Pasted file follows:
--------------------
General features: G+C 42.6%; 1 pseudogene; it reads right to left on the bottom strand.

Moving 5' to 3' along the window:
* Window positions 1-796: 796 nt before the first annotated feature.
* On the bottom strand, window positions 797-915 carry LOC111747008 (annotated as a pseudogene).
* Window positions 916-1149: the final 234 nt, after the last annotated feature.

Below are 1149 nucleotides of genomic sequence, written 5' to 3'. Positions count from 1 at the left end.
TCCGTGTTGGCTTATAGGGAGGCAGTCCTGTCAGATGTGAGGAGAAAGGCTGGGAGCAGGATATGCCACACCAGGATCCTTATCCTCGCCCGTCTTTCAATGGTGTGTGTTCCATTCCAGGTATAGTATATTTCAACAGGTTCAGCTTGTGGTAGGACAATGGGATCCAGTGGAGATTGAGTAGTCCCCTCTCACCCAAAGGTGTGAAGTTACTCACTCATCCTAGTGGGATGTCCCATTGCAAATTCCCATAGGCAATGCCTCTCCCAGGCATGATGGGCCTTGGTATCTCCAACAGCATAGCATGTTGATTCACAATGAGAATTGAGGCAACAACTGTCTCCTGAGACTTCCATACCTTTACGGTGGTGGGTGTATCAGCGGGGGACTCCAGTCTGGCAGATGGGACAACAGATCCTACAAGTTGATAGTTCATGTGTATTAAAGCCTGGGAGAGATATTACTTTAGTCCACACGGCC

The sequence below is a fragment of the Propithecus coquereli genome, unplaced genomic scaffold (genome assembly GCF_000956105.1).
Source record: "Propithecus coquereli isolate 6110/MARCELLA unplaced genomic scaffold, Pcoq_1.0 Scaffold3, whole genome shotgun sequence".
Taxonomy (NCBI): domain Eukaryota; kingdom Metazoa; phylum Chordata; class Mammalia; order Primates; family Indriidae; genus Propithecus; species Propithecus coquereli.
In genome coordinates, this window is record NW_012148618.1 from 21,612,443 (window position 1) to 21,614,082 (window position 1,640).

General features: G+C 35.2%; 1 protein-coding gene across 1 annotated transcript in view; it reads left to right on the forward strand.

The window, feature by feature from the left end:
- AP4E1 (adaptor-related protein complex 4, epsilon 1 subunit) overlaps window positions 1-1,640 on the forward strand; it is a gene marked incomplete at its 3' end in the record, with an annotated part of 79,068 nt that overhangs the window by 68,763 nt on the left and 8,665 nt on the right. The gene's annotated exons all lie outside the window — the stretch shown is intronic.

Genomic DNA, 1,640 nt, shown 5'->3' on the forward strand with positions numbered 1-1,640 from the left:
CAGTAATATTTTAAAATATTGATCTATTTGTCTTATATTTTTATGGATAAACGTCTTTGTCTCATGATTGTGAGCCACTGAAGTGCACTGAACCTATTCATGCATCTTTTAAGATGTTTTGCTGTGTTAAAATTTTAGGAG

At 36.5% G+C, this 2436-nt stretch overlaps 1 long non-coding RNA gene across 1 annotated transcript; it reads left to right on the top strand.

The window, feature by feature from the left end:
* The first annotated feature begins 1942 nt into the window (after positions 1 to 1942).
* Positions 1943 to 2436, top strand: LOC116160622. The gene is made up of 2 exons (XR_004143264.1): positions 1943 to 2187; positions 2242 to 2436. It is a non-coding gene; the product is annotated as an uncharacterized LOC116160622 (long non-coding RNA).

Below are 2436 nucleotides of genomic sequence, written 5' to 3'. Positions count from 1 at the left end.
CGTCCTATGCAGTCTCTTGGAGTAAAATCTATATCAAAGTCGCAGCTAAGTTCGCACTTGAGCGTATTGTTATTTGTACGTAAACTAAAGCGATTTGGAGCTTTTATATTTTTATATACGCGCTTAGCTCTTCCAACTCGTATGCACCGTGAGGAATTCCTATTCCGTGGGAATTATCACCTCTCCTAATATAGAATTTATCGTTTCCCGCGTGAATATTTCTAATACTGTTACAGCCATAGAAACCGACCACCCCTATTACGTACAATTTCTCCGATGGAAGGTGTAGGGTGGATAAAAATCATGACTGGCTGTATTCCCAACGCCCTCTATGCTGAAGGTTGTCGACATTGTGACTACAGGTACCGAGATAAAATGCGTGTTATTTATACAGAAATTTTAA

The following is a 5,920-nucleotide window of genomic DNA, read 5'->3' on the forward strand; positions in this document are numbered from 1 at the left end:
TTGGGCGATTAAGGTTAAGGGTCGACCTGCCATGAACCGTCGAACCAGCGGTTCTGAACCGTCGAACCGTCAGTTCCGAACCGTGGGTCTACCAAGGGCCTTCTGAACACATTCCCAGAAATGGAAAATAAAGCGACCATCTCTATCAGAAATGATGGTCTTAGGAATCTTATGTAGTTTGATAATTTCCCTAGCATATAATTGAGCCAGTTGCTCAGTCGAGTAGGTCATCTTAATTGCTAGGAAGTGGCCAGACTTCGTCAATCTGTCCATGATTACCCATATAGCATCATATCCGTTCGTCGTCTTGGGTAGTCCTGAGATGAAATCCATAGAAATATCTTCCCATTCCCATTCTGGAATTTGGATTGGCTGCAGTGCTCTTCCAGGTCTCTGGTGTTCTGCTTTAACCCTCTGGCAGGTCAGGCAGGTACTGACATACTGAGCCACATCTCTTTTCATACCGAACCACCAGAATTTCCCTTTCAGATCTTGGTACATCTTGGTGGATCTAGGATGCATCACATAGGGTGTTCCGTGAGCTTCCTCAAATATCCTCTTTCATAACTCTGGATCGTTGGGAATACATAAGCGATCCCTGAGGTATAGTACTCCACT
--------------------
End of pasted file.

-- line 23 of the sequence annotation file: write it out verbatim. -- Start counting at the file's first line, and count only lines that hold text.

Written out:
The following is a 5,920-nucleotide window of genomic DNA, read 5'->3' on the forward strand; positions in this document are numbered from 1 at the left end: